The Benefits of Intermittent Fasting
Fat loss is great, but it isn’t the only reason to try intermittent fasting.
- Intermittent fasting makes your day simpler: I am big on behaviour change, simplicity, and reducing stress. Intermittent fasting provides additional simplicity to your life that you will really enjoy. When I wake up, I don’t worry about breakfast. I just grab a glass of water and start my day. Intermittent fasting allows you to eat one less meal, which also means planning one less meal, cooking one less meal, and stressing about one less meal.
- Intermittent fasting helps you live longer: Scientists have long known that restricting calories is a way of lengthening life. From a logical standpoint, this makes sense. When you’re starving, your body finds ways to extend your life. There’s just one problem: who wants to starve themselves in the name of living longer? The good news is that intermittent fasting activates many of the same mechanisms for extending life as calorie restriction. In other words, you get the benefits of a longer life without the hassle of starving. Way back in 1945 it was discovered that intermittent fasting extended life in mice. (Here’s the study.) More recently, this study found that alternate day intermittent fasting led to longer lifespans.
- Intermittent fasting may reduce the risk of cancer: This one is up for debate because there hasn’t been a lot of research and experimentation done on the relationship between cancer and fasting. Early reports, however, look positive. This study of 10 cancer patients suggests that the side effects of chemotherapy may be diminished by fasting before treatment. This finding is also supported by another study which used alternate day fasting with cancer patients and concluded that fasting before chemotherapy would result in better cure rates and fewer deaths. Finally, this comprehensive analysis of many studies on fasting and disease has concluded that fasting appears to not only reduce the risk of cancer, but also cardiovascular disease.
- Intermittent fasting is much easier than dieting: The reason most diets fail isn’t because we switch to the wrong foods, it is because we don’t actually follow the diet over the long term proving that it is not a nutrition problem, it’s a behaviour change problem. This is where intermittent fasting shines because it’s remarkably easy to implement once you get over the idea that you need to eat all the time. For example, this study found that intermittent fasting was an effective strategy for weight loss in obese adults and concluded that “subjects quickly adapt” to an intermittent fasting routine. I like the quote below from Dr Michael Eades, who has tried intermittent fasting himself, on the difference between trying a diet and trying intermittent fasting.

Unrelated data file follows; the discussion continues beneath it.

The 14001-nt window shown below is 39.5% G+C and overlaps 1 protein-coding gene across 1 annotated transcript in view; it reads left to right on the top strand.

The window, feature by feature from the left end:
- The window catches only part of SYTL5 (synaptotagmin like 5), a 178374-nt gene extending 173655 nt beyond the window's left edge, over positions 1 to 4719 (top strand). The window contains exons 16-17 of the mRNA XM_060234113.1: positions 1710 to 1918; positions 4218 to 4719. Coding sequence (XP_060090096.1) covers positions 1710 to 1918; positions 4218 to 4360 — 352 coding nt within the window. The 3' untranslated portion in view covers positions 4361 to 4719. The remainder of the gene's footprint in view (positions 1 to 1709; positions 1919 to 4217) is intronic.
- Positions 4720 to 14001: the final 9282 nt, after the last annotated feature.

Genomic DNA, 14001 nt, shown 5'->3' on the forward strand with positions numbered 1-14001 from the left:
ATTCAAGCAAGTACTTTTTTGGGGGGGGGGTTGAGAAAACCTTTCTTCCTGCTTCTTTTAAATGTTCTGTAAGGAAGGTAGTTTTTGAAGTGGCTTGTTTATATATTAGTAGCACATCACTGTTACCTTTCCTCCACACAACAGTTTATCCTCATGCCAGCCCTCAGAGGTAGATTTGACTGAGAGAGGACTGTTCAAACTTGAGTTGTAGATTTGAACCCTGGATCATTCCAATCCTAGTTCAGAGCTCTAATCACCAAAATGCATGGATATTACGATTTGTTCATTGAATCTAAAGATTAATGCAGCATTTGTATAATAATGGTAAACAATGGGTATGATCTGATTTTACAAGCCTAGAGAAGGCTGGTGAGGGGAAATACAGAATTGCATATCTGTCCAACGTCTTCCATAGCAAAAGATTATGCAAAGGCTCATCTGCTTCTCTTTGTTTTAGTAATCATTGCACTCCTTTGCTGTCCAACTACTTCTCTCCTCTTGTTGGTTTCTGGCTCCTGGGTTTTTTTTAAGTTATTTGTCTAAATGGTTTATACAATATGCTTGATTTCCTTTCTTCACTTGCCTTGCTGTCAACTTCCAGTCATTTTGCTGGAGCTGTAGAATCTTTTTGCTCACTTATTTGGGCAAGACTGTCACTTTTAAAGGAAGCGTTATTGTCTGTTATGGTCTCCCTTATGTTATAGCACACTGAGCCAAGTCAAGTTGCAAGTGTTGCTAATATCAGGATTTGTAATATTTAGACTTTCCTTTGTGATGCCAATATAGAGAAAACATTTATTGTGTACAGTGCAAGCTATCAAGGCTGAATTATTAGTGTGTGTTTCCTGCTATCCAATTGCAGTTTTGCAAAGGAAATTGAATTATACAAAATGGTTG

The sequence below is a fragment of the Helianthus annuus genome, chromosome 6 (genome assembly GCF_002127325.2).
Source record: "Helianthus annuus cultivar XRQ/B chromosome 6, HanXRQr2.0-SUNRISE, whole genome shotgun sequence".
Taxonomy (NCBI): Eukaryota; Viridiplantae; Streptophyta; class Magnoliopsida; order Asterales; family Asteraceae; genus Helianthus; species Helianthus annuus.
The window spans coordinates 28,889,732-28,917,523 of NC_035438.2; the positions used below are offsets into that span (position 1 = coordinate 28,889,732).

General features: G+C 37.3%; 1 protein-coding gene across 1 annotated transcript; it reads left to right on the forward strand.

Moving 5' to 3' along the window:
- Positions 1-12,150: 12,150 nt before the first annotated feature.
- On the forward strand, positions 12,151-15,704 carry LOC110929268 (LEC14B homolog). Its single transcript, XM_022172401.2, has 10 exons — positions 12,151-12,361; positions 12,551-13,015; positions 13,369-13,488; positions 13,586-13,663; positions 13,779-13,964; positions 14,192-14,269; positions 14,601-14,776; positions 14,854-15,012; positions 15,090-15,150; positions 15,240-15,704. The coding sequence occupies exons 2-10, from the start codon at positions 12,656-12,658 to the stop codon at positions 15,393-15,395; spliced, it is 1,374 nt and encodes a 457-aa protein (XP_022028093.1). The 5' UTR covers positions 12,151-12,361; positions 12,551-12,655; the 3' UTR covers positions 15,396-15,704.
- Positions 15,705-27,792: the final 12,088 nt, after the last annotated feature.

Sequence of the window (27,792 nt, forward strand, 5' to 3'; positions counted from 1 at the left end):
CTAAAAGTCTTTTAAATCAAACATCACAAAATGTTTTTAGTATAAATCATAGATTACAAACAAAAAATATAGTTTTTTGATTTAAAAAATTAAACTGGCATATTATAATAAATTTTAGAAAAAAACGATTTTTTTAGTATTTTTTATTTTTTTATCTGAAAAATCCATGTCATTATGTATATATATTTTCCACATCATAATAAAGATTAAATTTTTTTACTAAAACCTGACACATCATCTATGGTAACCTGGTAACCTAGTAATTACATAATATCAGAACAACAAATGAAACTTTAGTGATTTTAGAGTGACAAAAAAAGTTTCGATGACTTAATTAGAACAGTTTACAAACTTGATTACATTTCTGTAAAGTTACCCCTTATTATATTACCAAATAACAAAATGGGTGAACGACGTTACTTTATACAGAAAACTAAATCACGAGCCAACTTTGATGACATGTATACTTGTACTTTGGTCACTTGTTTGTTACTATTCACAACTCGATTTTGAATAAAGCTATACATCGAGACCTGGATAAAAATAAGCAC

Diets are easy in the contemplation, difficult in the execution. Intermittent fasting is just the opposite — it’s difficult in the contemplation but easy in the execution.
Most of us have contemplated going on a diet. When we find a diet that appeals to us, it seems as if it will be a breeze to do. When we get into the nitty gritty of it, it becomes tough though, for example: I stay on a low–carb diet almost all the time, if I think about going on a low–fat diet, it looks easy, I think about bagels, whole wheat bread, mashed potatoes, corn, bananas by the dozen, etc. — all of which sound appealing. But were I to embark on such a low-fat diet I would soon tire of it and wish I could have meat and eggs. In conclusion, a diet is easy in contemplation, but not so easy in the long–term execution.
Intermittent fasting is hard in the contemplation, of that there is no doubt. “You go without food for 24 hours?” people would ask, incredulously when we explained what we were doing. “I could never do that.” But once started, it’s a snap. No worries about what and where to eat for one or two out of the three meals per day. It’s a great liberation. Your food expenditures plummet. And you’re not particularly hungry. … Although it’s tough to overcome the idea of going without food, once you begin the regimen, nothing could be easier.
— Dr. Michael Eades
In my opinion, the ease of intermittent fasting is the best reason to give it a try. It provides a wide range of health benefits without requiring a massive lifestyle change.